Primary role on the ice, supporting role on the links

James Wisniewski took his love for golf to the next level, caddying for friend and PGA golfer Jason Day

Primary role on the ice, supporting role on the links
Whether he’s on skates or on the links, success is par for the course for James Wisniewski.

Best known for patrolling the bluelines for the Columbus Blue Jackets, Wisniewski recently added a new sports experience to his resume, more specifically, as caddy to PGA golfer Jason Day, during a practice round for The Memorial Tournament taking place in Dublin, Ohio.

The event, hosted by golf legend Jack Nicklaus, draws thousands of spectators annually to watch many of the games top stars, including Tiger Woods, Rory McIlroy, Luke Donald and others.

Wisniewski, who met Day during the NHL lockout, quickly became friends with the Australian-born golfer, eventually leading to an offer that the defenceman just couldn’t refuse.

“It was unbelievably cool,” said Wisniewski, an avid golfer himself. “To be inside the ropes, to have a chance to see the game in such a unique way, it was unbelievable.”

And a real eye-opener, too.

“Jason’s regular caddy, Col (Swatton), has these notes that he carries,” recalled Wisniewski, who along with Day, are both members at Muirfield Village Golf Club and often play a round together. “There is so much information on them. It’s quite daunting at first. These notes take into consideration wind conditions, elevation changes, breaks on the green and a ton more calculations. There’s also a range finder Col uses to help determine yardages.”

Wisniewski found out early on he wasn’t simply there to tote around Day’s clubs for the nine holes.

“On the first hole, I could see he was clearly relying on me,” he recalled. “He would ask questions. ‘What do you think we should do with this putt?’ I gave him my thoughts and he agreed with me.”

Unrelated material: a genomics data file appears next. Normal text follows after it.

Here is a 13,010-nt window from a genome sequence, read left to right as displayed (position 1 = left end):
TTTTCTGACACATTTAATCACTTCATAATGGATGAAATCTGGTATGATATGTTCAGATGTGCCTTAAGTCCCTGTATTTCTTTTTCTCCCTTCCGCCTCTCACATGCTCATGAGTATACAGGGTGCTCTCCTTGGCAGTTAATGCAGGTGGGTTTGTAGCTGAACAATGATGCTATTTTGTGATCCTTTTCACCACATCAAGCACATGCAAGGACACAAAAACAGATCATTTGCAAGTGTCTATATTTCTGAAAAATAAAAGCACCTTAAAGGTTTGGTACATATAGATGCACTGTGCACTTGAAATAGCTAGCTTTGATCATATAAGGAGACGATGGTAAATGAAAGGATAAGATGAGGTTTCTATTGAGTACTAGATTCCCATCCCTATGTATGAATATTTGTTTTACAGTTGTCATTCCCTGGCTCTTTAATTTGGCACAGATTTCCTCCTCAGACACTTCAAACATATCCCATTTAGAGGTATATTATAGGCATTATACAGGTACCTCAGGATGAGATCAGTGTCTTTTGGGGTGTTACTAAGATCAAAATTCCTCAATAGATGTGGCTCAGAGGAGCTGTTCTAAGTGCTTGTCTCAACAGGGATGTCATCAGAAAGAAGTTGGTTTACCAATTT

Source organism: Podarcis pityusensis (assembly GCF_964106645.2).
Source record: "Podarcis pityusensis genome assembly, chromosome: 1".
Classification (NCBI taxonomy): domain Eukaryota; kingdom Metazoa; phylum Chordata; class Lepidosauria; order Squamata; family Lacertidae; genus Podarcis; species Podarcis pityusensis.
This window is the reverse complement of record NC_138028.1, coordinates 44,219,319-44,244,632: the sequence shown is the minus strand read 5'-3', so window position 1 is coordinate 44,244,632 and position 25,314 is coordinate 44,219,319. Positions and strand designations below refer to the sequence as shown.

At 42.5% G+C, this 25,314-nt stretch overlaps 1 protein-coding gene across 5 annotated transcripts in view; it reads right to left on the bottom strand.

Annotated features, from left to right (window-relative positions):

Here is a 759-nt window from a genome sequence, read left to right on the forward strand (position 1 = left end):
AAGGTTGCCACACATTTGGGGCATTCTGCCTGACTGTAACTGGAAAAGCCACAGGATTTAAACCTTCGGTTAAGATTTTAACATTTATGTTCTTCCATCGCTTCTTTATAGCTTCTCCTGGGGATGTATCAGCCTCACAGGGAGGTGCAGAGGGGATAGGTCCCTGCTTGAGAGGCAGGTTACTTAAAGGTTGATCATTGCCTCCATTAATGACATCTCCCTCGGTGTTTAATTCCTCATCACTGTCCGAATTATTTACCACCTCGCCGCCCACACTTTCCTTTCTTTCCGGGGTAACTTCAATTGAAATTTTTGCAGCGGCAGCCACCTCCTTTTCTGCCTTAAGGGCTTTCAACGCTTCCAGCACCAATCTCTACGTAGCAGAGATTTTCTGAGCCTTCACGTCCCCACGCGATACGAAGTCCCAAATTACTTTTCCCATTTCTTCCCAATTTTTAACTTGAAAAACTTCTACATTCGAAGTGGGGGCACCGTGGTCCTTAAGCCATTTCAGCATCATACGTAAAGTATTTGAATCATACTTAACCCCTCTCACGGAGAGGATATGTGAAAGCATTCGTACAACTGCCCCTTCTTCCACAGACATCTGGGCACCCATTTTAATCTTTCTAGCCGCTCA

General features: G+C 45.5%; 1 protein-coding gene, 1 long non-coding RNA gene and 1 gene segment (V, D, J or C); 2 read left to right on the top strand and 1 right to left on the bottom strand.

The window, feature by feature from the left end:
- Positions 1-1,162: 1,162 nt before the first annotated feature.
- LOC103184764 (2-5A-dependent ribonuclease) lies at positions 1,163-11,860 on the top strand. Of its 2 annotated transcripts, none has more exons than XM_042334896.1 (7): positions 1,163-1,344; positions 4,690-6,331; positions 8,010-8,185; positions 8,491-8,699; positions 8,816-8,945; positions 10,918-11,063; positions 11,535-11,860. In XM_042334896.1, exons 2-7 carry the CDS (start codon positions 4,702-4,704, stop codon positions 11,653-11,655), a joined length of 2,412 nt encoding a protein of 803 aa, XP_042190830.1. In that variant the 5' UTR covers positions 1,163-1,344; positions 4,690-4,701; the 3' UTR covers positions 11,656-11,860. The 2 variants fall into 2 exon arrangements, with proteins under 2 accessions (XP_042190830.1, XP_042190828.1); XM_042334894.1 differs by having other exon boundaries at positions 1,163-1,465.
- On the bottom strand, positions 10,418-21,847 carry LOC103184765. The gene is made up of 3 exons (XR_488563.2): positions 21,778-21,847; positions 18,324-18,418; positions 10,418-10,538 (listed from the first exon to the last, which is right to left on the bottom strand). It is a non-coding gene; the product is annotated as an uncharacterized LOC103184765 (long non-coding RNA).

The end result?

“He birdied the first hole,” Wisniewski proudly noted. “I became more comfortable as we went along. There was one point, just before he was going to tee off and the wind switched. I let Jason know and he said he felt it, too. He switched clubs and ended up placing it about 20 feet from the hole.”

While there’s no chance Wisniewski will consider a career change right now, it was definitely something he’ll covet for a long time. He even earned praise from Day, who had two consecutive second place finishes at the 2011 Masters and the 2011 U.S. Open.

“The players and the caddies have the game down to a science,” Wisniewski offered. “It was neat to see the game from that viewpoint.

“I love the sport because it’s so different than hockey,” he continued. “Hockey is very reactionary. In golf, when a round can sometimes take 4 ½ to 5 hours, you have all this time to stew over a shot. I can honestly say I learned a lot more about golf.”

The only negative? He wished he wasn’t caddying at this point in the hockey season.

 “A lot of the players love golf, but I’d rather be on the ice playing for the Stanley Cup."